Pope France makes the paper twice. He condemns Trump for his idea of a Mexico wall, and says it's not compatible with Christianity. (Or any other religion.) He also - and this is a major change - says that contraception can be condoned in the Zika crisis. And that is a huge challenge, even an insult, to a high proportion of his own clergy. Pope Francis is many things. But timid is not one of them.

Generally, the Canada and World section is a waste of time. Its foreign news is heavy on propaganda, so you can't get reliable news at all. It has huge gaps in coverage. Typically, there is nothing on Asia or Africa or Latin America, and not much on Europe. We get no sense of the scope of the refugee crisis, and no mention at all of the massive tragedy that Yemen. This latter omission has to be deliberate.

People need information that makes them think. Propaganda does not make people think. Having one or two (intelligent) foreign news commentaries would be far better than this mindless drivel we're getting.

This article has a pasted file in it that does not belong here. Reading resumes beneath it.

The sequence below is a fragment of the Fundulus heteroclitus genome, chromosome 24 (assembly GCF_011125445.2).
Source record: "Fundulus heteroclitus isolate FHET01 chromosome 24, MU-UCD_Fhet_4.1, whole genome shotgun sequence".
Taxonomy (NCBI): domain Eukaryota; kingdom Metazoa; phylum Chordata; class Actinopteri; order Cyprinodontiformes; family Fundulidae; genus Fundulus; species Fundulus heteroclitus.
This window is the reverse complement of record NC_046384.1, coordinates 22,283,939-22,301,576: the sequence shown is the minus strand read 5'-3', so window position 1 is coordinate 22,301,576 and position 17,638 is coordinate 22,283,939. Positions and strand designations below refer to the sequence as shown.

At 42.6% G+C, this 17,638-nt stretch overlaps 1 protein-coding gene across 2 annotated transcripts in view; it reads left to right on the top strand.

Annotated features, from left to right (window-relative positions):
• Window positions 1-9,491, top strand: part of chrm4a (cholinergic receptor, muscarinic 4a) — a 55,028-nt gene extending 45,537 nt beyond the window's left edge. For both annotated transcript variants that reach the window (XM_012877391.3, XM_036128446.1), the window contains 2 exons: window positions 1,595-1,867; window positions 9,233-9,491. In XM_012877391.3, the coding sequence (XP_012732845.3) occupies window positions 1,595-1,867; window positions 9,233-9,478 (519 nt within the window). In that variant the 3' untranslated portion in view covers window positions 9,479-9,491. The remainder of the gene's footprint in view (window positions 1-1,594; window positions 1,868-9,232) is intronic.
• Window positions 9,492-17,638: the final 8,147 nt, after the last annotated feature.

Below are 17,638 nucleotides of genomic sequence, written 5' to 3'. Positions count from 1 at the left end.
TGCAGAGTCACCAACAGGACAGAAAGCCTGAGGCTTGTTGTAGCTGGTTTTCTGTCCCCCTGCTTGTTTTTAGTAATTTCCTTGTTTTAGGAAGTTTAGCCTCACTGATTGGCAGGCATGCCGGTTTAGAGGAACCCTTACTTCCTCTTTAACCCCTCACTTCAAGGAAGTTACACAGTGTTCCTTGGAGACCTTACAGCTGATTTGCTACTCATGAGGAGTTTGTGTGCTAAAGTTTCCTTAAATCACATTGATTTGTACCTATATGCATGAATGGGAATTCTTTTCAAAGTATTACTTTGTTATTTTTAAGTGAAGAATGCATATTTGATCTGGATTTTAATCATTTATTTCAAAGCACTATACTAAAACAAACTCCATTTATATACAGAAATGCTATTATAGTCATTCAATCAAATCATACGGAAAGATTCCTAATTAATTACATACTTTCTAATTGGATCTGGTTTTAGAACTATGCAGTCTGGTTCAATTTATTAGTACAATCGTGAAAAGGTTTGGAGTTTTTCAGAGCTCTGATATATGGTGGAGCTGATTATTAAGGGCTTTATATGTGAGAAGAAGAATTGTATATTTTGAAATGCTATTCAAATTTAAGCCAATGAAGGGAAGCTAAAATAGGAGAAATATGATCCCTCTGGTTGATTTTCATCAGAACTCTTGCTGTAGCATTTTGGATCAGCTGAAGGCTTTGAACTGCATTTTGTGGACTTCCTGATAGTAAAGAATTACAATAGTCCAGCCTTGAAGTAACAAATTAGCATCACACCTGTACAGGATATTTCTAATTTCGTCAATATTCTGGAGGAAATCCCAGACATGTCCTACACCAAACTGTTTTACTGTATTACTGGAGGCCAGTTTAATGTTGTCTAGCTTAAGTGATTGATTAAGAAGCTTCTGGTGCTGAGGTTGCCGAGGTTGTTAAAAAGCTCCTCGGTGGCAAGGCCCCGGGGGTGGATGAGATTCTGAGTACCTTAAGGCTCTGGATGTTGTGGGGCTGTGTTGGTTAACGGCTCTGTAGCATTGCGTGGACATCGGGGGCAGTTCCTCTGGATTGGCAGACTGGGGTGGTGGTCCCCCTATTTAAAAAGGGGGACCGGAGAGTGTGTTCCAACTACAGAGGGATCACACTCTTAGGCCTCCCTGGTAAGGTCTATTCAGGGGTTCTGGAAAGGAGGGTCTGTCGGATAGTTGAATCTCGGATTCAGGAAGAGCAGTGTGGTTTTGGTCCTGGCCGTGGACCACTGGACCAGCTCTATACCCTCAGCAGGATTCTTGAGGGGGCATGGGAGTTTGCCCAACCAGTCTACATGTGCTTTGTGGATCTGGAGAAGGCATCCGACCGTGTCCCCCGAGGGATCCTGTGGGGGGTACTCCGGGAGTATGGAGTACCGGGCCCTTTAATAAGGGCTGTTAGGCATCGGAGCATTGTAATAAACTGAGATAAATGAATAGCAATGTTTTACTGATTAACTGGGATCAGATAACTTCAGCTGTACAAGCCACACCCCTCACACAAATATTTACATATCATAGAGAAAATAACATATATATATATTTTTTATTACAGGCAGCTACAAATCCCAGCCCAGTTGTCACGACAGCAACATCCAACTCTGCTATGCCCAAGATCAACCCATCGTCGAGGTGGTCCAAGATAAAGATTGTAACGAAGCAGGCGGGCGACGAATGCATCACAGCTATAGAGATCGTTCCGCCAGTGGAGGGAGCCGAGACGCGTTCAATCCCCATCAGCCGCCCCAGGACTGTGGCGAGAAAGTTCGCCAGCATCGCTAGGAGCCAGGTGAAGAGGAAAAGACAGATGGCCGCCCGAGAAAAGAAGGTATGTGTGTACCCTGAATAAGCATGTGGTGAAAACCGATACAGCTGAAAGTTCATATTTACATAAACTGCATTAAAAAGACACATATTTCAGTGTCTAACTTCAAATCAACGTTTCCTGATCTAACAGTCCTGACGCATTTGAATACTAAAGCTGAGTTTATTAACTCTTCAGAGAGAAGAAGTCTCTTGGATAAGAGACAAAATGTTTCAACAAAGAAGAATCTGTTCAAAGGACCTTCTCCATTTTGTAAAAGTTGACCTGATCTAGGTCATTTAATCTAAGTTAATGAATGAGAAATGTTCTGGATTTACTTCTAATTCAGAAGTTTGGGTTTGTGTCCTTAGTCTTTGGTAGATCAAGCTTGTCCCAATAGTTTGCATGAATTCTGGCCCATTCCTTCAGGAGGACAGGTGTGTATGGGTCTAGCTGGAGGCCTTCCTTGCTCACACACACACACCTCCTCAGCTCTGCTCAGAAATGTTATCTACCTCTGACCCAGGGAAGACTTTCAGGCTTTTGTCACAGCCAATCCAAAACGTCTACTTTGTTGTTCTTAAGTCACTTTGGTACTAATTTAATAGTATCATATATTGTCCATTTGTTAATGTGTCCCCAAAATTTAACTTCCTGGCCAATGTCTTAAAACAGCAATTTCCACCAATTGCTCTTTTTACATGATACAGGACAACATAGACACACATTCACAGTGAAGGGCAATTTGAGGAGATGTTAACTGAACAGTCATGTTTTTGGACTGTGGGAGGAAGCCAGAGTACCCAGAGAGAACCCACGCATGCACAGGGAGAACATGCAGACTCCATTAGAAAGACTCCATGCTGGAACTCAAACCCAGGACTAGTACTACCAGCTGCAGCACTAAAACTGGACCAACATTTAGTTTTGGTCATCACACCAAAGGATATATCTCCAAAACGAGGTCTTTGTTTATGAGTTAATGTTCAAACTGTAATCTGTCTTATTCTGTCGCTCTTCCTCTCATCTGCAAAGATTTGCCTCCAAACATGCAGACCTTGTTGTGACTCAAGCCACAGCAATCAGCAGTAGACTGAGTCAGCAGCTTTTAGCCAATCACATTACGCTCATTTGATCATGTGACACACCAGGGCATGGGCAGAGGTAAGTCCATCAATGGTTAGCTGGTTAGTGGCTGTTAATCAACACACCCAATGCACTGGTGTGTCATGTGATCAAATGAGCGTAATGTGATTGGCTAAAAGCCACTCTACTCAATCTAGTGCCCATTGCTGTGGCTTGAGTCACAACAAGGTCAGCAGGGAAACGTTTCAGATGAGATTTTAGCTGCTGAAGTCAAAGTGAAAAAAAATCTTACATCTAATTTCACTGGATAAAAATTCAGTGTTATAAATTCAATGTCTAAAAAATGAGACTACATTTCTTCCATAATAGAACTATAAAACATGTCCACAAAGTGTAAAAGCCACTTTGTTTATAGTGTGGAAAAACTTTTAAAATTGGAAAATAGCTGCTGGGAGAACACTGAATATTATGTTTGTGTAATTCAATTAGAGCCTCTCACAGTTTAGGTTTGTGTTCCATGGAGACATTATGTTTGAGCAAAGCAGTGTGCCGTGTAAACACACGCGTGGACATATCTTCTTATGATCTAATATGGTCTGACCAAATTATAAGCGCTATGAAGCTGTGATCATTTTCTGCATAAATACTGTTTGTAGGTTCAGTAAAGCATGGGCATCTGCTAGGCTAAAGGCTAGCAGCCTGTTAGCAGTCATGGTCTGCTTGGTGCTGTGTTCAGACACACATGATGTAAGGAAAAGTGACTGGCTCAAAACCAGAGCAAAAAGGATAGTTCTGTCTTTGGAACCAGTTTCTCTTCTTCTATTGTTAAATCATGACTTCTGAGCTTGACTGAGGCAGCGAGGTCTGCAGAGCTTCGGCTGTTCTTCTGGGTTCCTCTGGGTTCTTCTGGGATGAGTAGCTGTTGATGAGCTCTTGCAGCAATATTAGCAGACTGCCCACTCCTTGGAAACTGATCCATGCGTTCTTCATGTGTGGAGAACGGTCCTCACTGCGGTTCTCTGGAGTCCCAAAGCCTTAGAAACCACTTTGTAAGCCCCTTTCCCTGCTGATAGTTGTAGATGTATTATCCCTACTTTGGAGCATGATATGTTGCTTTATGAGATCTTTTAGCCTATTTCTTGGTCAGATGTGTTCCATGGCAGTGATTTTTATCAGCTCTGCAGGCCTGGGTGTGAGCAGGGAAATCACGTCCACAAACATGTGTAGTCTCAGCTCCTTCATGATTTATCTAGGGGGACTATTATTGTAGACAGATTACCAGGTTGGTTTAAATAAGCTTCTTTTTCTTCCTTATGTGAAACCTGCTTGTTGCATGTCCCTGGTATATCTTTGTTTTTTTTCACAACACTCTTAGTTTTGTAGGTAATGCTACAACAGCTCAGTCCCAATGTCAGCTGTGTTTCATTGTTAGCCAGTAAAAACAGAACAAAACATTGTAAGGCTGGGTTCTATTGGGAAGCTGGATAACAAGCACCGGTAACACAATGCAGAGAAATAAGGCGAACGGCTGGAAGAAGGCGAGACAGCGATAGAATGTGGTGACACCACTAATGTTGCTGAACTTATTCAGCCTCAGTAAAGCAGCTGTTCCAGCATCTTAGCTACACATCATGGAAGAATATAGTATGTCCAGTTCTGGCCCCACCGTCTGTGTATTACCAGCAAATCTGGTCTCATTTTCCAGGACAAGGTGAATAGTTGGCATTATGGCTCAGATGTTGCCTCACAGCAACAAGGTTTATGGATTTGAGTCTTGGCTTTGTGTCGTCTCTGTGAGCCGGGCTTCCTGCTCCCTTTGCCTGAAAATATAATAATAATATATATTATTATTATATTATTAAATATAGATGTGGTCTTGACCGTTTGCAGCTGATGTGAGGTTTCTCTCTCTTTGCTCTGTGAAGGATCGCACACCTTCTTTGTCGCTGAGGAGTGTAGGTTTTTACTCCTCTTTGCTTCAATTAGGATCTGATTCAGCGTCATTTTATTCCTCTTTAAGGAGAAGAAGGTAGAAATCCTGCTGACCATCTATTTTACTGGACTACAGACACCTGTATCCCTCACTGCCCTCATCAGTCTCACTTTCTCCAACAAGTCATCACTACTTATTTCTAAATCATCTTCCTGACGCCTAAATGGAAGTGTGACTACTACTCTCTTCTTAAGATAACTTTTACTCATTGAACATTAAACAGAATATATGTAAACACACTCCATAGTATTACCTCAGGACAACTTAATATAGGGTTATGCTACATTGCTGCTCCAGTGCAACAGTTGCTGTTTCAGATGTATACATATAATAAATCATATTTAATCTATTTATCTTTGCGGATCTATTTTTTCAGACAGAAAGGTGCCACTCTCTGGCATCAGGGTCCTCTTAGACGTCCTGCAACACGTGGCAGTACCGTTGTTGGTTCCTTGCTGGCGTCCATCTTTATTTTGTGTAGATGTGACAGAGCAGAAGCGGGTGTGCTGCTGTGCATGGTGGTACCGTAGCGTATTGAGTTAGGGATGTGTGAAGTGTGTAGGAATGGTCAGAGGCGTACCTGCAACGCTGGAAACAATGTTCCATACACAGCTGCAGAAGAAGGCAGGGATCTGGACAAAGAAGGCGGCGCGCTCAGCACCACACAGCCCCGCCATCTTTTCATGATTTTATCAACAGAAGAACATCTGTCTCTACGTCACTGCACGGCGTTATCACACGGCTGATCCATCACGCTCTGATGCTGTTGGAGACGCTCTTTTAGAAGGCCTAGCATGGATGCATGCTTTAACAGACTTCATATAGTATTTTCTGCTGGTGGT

So how come the Irving press dropped the only foreign news commentator they had? I suspect it had something to with the reason it also dropped David Suzuki. The boss doesn't approve of thinking.

As well, it's because the Irving press isn't really a news operation. It's a business that sells ads. And some propaganda.
Here's an interesting suggestion that the methods of Donald Trump are a continuation of those started by George Bush jr.  Something to think about.
Killings by American police are a little slack so far this year with only 136 killed so far. This is the country that believes that arming everyone is a way to save lives.